William M. Power, veterinarian and politician, was the son of Michael Power and his wife Anastasia Hayes. He studied at Waterpark College (in the city of Waterford, Ireland), qualifying as a member of the Royal College of Veterinary Surgeons (MRCVS) in 1896. After practising as an assistant in Dublin for some time he came to the Natal Colony in 1899 and entered the civil service as a temporary district veterinary surgeon in June that year. During the Anglo-Boer War (1899-1902) he served as a veterinarian in the Natal Carbineers and in 1906 took part in the suppression of the Bambata Rebellion. In 1902 he married Mary G. Carroll, with whom he had three sons and three daughters.
Power served as district veterinary surgeon in Ladismith (November 1901-1902), Ixopo (1902-1905), Richmond (1905) and Paulpietersburg (1905), and after a short time as acting principal veterinary surgeon at Pietermaritzburg (1905-1906), in Louwsberg (1906). On 1 November 1907 he succeeded S.B. Woollatt* as principal veterinary surgeon and chief of the Veterinary Division in the Department of Agriculture of Natal. The name of his post was changed to chief veterinary surgeon of Natal in May 1910. After the formation of the Union of South Africa in 1910 he was appointed in January 1912 as senior veterinary surgeon for Natal in the Union Department of Agriculture, a post he held until his retirement in 1928.
Power contributed two articles to the Natal Agricultural Journal, one on "Cattle dipping" (1908, Vol. 11, p. 322), the other on "Epizootic Lymphangitis" (1909, Vol. 13, pp. 539-541). In 1909 he became a foundation member of the Natal Veterinary Medical Association, having already joined the Transvaal Veterinary Medical Association earlier that year. In 1920 his membership was transferred to the newly created South African Veterinary Medical Association. He became a member of the Royal Agricultural Society in Pietermaritzburg in 1910, served as its president from 1929 to 1934 and was then made an honorary life president.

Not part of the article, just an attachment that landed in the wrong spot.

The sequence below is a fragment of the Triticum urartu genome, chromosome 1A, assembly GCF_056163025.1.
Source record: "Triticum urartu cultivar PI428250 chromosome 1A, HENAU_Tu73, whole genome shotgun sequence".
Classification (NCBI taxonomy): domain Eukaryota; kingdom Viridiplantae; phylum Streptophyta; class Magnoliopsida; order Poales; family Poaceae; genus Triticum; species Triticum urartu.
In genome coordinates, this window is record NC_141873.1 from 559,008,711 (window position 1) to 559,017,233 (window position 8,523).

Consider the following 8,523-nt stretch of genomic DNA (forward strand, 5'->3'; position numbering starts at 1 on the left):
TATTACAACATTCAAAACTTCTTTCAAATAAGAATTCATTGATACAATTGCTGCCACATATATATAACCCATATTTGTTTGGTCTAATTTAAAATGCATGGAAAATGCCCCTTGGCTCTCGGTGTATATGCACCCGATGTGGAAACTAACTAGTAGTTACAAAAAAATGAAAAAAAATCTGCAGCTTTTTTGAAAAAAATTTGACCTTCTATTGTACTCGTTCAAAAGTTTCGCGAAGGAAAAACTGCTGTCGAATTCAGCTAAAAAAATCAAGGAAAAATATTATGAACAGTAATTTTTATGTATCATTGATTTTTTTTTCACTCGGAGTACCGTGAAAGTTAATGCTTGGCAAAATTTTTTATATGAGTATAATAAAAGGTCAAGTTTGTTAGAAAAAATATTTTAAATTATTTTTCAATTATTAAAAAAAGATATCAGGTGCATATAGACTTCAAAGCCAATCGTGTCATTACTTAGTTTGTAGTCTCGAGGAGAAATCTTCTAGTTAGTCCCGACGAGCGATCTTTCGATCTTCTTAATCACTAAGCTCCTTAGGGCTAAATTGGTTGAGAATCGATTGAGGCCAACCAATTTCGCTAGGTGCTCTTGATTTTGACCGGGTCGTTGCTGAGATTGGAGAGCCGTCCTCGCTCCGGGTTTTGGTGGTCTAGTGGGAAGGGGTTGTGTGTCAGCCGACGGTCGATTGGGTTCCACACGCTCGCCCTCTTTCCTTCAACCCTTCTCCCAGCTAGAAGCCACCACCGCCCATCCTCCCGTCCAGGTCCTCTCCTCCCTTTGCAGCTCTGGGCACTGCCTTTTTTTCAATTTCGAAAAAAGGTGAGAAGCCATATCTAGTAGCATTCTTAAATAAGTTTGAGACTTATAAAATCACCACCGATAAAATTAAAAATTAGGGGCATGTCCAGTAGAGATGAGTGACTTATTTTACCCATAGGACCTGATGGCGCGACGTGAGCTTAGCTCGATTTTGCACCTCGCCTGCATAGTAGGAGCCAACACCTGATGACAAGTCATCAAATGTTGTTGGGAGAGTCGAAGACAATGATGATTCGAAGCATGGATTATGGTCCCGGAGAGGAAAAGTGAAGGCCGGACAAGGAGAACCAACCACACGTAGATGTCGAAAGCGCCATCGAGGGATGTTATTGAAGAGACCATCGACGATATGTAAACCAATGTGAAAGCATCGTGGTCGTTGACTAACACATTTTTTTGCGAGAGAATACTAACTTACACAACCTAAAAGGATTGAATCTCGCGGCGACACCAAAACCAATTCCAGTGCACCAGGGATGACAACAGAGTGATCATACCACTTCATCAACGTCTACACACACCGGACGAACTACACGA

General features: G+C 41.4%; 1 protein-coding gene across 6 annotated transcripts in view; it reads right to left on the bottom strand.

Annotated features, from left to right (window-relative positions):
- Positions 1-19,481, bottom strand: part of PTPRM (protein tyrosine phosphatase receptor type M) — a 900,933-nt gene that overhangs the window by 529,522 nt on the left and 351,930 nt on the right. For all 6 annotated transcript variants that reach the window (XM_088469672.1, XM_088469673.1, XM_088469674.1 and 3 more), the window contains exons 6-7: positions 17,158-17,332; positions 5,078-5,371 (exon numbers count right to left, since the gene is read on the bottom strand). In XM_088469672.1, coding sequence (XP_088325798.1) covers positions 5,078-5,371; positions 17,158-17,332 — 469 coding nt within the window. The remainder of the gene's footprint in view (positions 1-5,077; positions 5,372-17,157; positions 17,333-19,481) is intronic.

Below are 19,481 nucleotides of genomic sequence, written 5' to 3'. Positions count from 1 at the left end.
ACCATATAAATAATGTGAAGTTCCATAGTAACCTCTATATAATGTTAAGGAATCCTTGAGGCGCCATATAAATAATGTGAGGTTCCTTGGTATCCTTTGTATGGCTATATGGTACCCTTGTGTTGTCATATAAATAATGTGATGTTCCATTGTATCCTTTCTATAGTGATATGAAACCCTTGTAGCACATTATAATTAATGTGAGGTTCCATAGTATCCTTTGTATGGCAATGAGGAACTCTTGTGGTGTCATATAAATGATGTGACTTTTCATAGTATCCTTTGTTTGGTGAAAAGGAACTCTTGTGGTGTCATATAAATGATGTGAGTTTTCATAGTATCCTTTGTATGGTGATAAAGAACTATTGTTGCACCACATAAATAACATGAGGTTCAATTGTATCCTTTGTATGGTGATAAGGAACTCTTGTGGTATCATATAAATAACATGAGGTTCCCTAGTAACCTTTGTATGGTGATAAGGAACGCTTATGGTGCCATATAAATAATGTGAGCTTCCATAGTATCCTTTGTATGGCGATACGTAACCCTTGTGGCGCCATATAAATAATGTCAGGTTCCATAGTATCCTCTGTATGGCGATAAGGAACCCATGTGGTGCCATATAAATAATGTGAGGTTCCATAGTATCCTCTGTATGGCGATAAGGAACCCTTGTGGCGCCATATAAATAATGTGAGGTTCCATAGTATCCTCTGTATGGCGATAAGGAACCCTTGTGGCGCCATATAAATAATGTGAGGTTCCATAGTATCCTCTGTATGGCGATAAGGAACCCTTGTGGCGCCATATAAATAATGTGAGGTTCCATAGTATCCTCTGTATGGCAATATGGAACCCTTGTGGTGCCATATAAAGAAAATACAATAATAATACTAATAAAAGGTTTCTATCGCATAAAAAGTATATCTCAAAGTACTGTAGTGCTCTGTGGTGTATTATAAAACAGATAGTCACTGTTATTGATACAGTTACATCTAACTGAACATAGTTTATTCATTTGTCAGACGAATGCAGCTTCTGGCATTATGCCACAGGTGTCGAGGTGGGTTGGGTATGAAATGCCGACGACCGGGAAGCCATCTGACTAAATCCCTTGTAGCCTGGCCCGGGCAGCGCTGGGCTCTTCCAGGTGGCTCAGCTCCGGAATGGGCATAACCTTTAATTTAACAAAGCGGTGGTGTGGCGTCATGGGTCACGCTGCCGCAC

After his retirement from the Department of Agriculture Power took up private practise. In 1931 he was elected to the Provincial Council of Natal, where he represented the Pietermaritzburg suburbs until 1947. From 1933 to 1945 he served on the Natal Executive Committee and in 1935 and 1937 chaired a commission which investigated the establishment of game reserves in the province. He was particularly interested in the Hluhluwe Game Reserve, wild flower reserves and the protection of fresh-water fish. From 1939 he was chairman of the Zululand Game Reserves and Parks Board and (from 1947) its successor, the Natal Parks, Game and Fish Preservation Board, until 1950. He served, among others, as a member of the Land Tenure Advisary Board (1947-1951), the Historical Monuments Commission, the Veterinary Services Commission, and the Broome Commission on Natal Indians.